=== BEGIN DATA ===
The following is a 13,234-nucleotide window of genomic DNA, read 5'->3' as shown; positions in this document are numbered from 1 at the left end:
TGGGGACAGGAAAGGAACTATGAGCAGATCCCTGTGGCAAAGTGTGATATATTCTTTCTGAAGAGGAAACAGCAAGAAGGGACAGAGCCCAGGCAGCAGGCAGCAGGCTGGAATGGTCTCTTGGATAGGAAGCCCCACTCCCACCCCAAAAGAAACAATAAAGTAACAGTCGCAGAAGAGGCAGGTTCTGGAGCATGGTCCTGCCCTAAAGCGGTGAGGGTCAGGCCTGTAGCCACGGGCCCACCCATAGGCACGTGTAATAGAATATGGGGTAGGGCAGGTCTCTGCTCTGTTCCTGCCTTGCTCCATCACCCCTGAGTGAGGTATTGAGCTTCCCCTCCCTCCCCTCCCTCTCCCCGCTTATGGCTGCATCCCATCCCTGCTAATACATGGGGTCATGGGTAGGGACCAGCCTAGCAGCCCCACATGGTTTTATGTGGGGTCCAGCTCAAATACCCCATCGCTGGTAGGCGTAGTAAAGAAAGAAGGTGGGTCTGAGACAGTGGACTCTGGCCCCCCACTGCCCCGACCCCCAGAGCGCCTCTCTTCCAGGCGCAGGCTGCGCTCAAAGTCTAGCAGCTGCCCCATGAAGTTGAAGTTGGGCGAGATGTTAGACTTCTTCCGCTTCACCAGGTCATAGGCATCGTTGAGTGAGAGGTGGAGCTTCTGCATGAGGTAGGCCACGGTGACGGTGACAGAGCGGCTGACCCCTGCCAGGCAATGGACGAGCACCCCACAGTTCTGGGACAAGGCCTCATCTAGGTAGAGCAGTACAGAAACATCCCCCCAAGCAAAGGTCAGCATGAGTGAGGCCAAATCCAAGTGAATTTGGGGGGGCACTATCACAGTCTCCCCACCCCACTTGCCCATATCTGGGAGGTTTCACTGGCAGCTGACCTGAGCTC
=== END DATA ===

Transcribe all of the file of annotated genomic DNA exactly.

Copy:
The following is a 13,234-nucleotide window of genomic DNA, read 5'->3' as shown; positions in this document are numbered from 1 at the left end:
TGGGGACAGGAAAGGAACTATGAGCAGATCCCTGTGGCAAAGTGTGATATATTCTTTCTGAAGAGGAAACAGCAAGAAGGGACAGAGCCCAGGCAGCAGGCAGCAGGCTGGAATGGTCTCTTGGATAGGAAGCCCCACTCCCACCCCAAAAGAAACAATAAAGTAACAGTCGCAGAAGAGGCAGGTTCTGGAGCATGGTCCTGCCCTAAAGCGGTGAGGGTCAGGCCTGTAGCCACGGGCCCACCCATAGGCACGTGTAATAGAATATGGGGTAGGGCAGGTCTCTGCTCTGTTCCTGCCTTGCTCCATCACCCCTGAGTGAGGTATTGAGCTTCCCCTCCCTCCCCTCCCTCTCCCCGCTTATGGCTGCATCCCATCCCTGCTAATACATGGGGTCATGGGTAGGGACCAGCCTAGCAGCCCCACATGGTTTTATGTGGGGTCCAGCTCAAATACCCCATCGCTGGTAGGCGTAGTAAAGAAAGAAGGTGGGTCTGAGACAGTGGACTCTGGCCCCCCACTGCCCCGACCCCCAGAGCGCCTCTCTTCCAGGCGCAGGCTGCGCTCAAAGTCTAGCAGCTGCCCCATGAAGTTGAAGTTGGGCGAGATGTTAGACTTCTTCCGCTTCACCAGGTCATAGGCATCGTTGAGTGAGAGGTGGAGCTTCTGCATGAGGTAGGCCACGGTGACGGTGACAGAGCGGCTGACCCCTGCCAGGCAATGGACGAGCACCCCACAGTTCTGGGACAAGGCCTCATCTAGGTAGAGCAGTACAGAAACATCCCCCCAAGCAAAGGTCAGCATGAGTGAGGCCAAATCCAAGTGAATTTGGGGGGGCACTATCACAGTCTCCCCACCCCACTTGCCCATATCTGGGAGGTTTCACTGGCAGCTGACCTGAGCTC